High-contrast level-crossing resonances in a small cesium vapor cell for applications in atomic magnetometry

D. V. Brazhnikov, V. I. Vishnyakov, S. M. Ignatovich, I. S. Mesenzova, C. Andreeva, A. N. Goncharov

Research output: Contribution to journalArticlepeer-review


Level-crossing (LC) resonances in alkali-metal vapors are widely used for atomic magnetometry. One of the most simple and robust techniques involves a single circularly polarized light wave, while a transverse magnetic field (Bx⊥k) is scanned around zero to observe the subnatural-linewidth resonance of electromagnetically induced transparency (EIT) in the light wave transmission. This technique allows miniaturization of the magnetic field sensor to a great extent, maintaining high sensitivity of measurements. To obtain a high quality factor of the LC resonance and, therefore, high performance of the sensor, either a high temperature (>120 °C) or an extended volume of the vapor cell (V≫1 cm3) is usually required. Here, we propose a slight modification to the commonly used configuration, which can provide high-quality LC resonances in small (≪1 cm3) vapor cells at a relatively low temperature of 60 °C or less. The modification consists in adding the second (pump) counterpropagating light wave with opposite circular polarization (σ+σ− configuration). In our experiments, the waves excite the D1-line ground-state level Fg=4 in cesium atoms in the presence of a buffer gas (Ne, 130 Torr). In the proposed scheme, a subnatural-linewidth electromagnetically induced absorption (EIA) resonance is observed. We compare parameters of the EIA resonance with those obtained in the single-wave scheme to show benefits of using the proposed σ+σ− configuration. The results have good prospects for developing a low-power miniaturized atomic magnetometer with a wide operating range.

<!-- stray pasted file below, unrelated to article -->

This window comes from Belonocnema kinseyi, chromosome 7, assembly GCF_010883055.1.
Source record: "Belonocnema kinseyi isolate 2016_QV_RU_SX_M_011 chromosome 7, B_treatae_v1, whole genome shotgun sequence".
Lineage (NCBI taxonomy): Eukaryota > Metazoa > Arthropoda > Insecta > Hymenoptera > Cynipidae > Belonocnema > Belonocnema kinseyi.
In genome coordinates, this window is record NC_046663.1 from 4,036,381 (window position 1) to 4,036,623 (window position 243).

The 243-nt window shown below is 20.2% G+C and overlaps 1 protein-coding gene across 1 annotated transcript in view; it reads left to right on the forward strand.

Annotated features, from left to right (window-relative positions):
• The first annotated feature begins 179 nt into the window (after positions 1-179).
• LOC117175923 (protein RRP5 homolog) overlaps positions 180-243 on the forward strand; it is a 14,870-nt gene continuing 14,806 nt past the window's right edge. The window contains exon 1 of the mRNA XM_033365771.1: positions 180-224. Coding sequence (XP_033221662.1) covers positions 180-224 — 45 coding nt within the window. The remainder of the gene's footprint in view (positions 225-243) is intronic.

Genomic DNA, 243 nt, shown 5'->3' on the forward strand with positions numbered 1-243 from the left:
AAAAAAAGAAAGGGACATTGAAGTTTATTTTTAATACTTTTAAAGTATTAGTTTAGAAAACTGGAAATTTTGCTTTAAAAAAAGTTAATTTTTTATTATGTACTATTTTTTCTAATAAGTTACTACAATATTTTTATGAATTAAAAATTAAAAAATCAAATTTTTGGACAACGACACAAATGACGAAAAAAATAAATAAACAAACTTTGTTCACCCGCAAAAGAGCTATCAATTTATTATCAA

Original languageEnglish
Article number024001
JournalApplied Physics Letters
Issue number2
Publication statusPublished - 12 Jul 2021



State classification of scientific and technological information

  • 29 PHYSICS


Dive into the research topics of 'High-contrast level-crossing resonances in a small cesium vapor cell for applications in atomic magnetometry'. Together they form a unique fingerprint.

Cite this